I can’t say life in parliament is returning to normal, but it is becoming more routine. Daily sessions are happening in the chamber (with MPs who are unable to attend for public health reasons able to participate by Zoom), legislation is being introduced by the government and debated in committees, and we’re now voting in the voting lobbies once again, although to respect social distancing, we can’t all pile into the lobby at once, and we’re registering our votes using smart cards.
I spent a lot of last week sitting in a committee room debating the Immigration bill. This legislation ends freedom of movement for EU nationals at the end of the Brexit transition period on 31 December this year. It’s a short piece of legislation, but we managed to pack a wide variety of subjects into the debates. Last week, we discussed the implications for looked after children, British nationals who live in EU countries or own properties there, faith groups who welcome ministers of religion and religious workers from abroad, and people who are on a 10-year path to qualify for British citizenship but have no recourse to public funds if they lose their job. This has become a particular scandal, since many of them will pay UK taxes, work in key sectors (including the NHS and care), or have British-born children – yet if they’ve lost their income because of the covid crisis (for example if they need to self isolate), they won’t qualify for financial support. Even the prime minister seemed shocked to hear this when my colleague Stephen Timms asked him about it a couple of weeks ago, and promised to look into the matter, but I’m afraid we got nowhere with the minister in the committee last week.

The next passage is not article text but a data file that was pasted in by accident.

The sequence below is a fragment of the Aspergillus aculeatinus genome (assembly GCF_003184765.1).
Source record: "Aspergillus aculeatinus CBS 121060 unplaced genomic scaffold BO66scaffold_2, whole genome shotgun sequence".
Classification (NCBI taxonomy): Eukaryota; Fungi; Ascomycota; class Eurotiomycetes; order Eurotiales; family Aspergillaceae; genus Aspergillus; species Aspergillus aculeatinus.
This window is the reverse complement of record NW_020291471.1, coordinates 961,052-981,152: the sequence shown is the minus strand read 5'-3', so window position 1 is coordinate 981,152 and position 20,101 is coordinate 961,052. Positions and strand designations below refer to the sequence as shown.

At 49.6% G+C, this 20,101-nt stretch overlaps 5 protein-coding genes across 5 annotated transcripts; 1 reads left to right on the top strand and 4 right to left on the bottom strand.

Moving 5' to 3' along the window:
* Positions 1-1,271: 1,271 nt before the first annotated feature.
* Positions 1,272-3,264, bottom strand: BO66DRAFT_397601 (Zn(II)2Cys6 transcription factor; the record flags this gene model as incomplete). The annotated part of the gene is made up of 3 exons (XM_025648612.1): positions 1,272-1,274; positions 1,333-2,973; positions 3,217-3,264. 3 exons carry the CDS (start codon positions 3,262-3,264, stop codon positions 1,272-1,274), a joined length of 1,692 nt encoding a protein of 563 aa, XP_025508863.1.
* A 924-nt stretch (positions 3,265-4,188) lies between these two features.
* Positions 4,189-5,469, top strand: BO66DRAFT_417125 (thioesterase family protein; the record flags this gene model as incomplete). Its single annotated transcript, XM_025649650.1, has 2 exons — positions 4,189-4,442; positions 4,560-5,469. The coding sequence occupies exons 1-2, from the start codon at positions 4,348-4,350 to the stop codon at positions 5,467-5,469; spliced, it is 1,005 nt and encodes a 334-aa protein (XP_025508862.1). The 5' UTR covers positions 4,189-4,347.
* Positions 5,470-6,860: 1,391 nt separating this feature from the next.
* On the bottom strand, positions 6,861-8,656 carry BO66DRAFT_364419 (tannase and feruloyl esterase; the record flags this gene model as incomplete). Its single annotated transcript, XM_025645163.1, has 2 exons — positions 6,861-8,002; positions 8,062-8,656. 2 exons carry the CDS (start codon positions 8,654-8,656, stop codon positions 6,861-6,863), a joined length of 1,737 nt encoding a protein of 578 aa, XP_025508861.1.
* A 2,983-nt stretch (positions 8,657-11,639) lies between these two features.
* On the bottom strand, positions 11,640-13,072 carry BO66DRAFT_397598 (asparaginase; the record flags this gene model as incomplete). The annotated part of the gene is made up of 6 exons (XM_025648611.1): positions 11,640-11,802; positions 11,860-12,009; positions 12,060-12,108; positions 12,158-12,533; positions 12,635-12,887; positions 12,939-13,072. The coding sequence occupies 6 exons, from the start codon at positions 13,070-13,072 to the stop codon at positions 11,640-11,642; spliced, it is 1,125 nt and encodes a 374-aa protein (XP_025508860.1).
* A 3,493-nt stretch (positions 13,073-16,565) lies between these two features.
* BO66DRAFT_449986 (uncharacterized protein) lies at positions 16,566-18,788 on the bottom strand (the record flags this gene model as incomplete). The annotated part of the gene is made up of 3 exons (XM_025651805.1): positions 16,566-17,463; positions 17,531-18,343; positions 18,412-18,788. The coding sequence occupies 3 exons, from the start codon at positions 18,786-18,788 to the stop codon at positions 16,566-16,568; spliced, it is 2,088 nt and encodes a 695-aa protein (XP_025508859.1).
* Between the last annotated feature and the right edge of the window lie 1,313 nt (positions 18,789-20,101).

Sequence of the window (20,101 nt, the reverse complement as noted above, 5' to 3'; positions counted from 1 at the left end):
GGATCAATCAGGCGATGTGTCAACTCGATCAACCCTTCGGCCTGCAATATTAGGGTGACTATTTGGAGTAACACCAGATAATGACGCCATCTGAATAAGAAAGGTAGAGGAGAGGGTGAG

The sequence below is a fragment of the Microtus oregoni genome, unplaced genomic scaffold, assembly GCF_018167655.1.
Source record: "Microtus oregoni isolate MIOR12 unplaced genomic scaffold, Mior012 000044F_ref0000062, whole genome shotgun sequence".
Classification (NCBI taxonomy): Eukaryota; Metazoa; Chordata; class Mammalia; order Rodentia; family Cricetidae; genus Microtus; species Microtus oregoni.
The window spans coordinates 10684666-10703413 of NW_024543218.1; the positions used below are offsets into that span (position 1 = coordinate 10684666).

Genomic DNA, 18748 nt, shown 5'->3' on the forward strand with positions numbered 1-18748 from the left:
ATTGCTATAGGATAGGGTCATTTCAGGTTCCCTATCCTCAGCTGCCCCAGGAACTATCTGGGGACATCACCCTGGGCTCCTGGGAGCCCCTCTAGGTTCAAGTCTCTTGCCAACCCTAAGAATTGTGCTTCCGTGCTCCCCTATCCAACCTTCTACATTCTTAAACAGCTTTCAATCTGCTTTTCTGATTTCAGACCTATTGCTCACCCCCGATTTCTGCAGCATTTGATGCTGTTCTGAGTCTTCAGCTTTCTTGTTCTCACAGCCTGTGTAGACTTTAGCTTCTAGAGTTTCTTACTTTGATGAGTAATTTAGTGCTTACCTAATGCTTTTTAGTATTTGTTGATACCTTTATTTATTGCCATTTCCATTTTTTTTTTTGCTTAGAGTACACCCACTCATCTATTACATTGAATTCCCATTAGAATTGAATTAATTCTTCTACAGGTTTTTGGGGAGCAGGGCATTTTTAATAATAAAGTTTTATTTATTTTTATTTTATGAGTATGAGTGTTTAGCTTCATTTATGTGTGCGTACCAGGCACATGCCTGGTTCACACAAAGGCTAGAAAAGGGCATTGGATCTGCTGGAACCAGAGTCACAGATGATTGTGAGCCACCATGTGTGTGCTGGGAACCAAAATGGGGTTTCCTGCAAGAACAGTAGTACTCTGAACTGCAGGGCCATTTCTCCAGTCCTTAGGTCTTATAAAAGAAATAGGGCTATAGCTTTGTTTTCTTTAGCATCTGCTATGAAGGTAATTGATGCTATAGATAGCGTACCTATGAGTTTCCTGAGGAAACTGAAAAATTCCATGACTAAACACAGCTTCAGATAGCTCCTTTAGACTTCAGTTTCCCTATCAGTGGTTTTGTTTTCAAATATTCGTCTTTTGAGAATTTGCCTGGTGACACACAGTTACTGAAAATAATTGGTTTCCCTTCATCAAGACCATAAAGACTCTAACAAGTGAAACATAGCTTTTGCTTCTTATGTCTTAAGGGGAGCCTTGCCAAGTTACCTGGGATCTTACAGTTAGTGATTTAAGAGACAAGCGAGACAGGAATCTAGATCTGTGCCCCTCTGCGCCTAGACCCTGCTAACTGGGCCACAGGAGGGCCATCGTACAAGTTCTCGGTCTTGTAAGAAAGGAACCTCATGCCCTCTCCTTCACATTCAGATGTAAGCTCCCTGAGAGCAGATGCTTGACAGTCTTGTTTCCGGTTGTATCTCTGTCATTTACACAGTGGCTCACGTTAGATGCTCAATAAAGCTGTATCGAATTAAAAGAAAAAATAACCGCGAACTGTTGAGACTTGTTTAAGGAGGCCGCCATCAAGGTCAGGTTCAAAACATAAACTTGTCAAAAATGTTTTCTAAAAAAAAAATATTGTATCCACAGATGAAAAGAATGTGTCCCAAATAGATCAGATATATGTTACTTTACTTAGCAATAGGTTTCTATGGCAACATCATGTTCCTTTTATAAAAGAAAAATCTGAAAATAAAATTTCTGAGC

But Labour (and Marcus Rashford!) did force the government into one spectacular U-turn last week. The campaign to get the government to provide funding over the coming summer holidays for children eligible for free school meals is a great victory, and will make an enormous difference to parents who’ve seen their incomes under huge pressure as a result of covid. There’s no doubt low-income families are having a particularly tough time during the crisis, as research from the Resolution Foundation and the Fabian Society has emphasised this weekend.
After last weekend’s illegal rave in Carrington, I’m pleased this weekend was peaceful in Stretford and Urmston. But the appalling attack in Reading and the shootings next door to us in Moss Side are deeply concerning and upsetting, and all our sympathies go to those who have been injured or lost family and friends. Rising community pressures and strains are a real concern as we get towards the height of summer, and it seems like the covid crisis has magnified many of the tensions and injustices, so I’m very grateful to local people who are working to support local families and our neighbourhoods. A special shoutout this week to the Friends of Victoria Park in Stretford, who are consulting on how local people would like their new community building to be used. It’s exciting to see a new project moving forward, ready for when we can all meet and be together once again.